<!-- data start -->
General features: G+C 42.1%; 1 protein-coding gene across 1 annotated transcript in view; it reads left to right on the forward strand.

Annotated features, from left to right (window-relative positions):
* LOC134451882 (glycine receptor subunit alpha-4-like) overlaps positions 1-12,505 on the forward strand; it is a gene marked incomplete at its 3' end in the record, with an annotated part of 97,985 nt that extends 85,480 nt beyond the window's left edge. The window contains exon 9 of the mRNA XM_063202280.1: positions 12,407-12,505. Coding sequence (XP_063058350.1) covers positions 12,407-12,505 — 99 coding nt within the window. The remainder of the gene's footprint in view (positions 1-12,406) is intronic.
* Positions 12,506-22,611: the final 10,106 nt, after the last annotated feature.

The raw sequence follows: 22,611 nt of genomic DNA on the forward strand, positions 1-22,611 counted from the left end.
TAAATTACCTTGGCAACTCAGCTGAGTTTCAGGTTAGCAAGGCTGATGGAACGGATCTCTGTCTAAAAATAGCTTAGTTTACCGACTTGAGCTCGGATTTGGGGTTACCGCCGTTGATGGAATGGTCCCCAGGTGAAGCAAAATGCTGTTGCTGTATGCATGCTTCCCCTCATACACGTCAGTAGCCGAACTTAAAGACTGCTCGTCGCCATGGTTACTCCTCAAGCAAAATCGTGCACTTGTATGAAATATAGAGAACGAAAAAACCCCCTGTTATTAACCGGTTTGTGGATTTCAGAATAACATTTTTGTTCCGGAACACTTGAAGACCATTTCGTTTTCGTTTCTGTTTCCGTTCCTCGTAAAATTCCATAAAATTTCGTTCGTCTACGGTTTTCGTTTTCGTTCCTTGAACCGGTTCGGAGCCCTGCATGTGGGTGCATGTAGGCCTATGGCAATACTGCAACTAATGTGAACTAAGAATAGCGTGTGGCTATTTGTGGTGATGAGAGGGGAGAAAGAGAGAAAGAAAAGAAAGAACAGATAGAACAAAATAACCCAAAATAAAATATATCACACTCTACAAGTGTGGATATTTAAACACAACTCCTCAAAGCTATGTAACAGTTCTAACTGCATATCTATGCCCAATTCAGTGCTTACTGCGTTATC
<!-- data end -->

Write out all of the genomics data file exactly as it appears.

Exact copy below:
General features: G+C 42.1%; 1 protein-coding gene across 1 annotated transcript in view; it reads left to right on the forward strand.

Annotated features, from left to right (window-relative positions):
* LOC134451882 (glycine receptor subunit alpha-4-like) overlaps positions 1-12,505 on the forward strand; it is a gene marked incomplete at its 3' end in the record, with an annotated part of 97,985 nt that extends 85,480 nt beyond the window's left edge. The window contains exon 9 of the mRNA XM_063202280.1: positions 12,407-12,505. Coding sequence (XP_063058350.1) covers positions 12,407-12,505 — 99 coding nt within the window. The remainder of the gene's footprint in view (positions 1-12,406) is intronic.
* Positions 12,506-22,611: the final 10,106 nt, after the last annotated feature.

The raw sequence follows: 22,611 nt of genomic DNA on the forward strand, positions 1-22,611 counted from the left end.
TAAATTACCTTGGCAACTCAGCTGAGTTTCAGGTTAGCAAGGCTGATGGAACGGATCTCTGTCTAAAAATAGCTTAGTTTACCGACTTGAGCTCGGATTTGGGGTTACCGCCGTTGATGGAATGGTCCCCAGGTGAAGCAAAATGCTGTTGCTGTATGCATGCTTCCCCTCATACACGTCAGTAGCCGAACTTAAAGACTGCTCGTCGCCATGGTTACTCCTCAAGCAAAATCGTGCACTTGTATGAAATATAGAGAACGAAAAAACCCCCTGTTATTAACCGGTTTGTGGATTTCAGAATAACATTTTTGTTCCGGAACACTTGAAGACCATTTCGTTTTCGTTTCTGTTTCCGTTCCTCGTAAAATTCCATAAAATTTCGTTCGTCTACGGTTTTCGTTTTCGTTCCTTGAACCGGTTCGGAGCCCTGCATGTGGGTGCATGTAGGCCTATGGCAATACTGCAACTAATGTGAACTAAGAATAGCGTGTGGCTATTTGTGGTGATGAGAGGGGAGAAAGAGAGAAAGAAAAGAAAGAACAGATAGAACAAAATAACCCAAAATAAAATATATCACACTCTACAAGTGTGGATATTTAAACACAACTCCTCAAAGCTATGTAACAGTTCTAACTGCATATCTATGCCCAATTCAGTGCTTACTGCGTTATC